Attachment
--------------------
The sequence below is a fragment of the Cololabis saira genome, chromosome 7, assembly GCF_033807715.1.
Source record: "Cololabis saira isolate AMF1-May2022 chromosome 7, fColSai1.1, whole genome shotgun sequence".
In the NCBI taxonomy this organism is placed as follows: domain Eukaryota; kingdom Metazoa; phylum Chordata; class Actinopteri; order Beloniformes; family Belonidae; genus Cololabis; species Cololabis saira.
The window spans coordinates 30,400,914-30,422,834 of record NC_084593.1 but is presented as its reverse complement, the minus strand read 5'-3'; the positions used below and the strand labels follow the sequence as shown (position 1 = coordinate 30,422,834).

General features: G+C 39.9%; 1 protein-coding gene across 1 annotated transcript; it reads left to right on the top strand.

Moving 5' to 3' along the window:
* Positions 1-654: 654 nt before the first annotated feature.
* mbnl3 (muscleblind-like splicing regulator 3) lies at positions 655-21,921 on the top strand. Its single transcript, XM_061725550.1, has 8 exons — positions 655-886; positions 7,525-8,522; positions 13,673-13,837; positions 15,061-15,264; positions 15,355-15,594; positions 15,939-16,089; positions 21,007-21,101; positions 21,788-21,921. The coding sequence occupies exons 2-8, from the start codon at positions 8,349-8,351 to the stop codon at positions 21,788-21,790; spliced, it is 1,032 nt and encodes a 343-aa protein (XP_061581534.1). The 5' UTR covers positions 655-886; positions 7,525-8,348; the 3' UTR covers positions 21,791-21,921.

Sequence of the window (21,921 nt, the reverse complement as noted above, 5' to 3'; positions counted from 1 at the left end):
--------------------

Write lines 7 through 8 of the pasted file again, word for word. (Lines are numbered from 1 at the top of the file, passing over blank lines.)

* Positions 1-654: 654 nt before the first annotated feature.
* mbnl3 (muscleblind-like splicing regulator 3) lies at positions 655-21,921 on the top strand. Its single transcript, XM_061725550.1, has 8 exons — positions 655-886; positions 7,525-8,522; positions 13,673-13,837; positions 15,061-15,264; positions 15,355-15,594; positions 15,939-16,089; positions 21,007-21,101; positions 21,788-21,921. The coding sequence occupies exons 2-8, from the start codon at positions 8,349-8,351 to the stop codon at positions 21,788-21,790; spliced, it is 1,032 nt and encodes a 343-aa protein (XP_061581534.1). The 5' UTR covers positions 655-886; positions 7,525-8,348; the 3' UTR covers positions 21,791-21,921.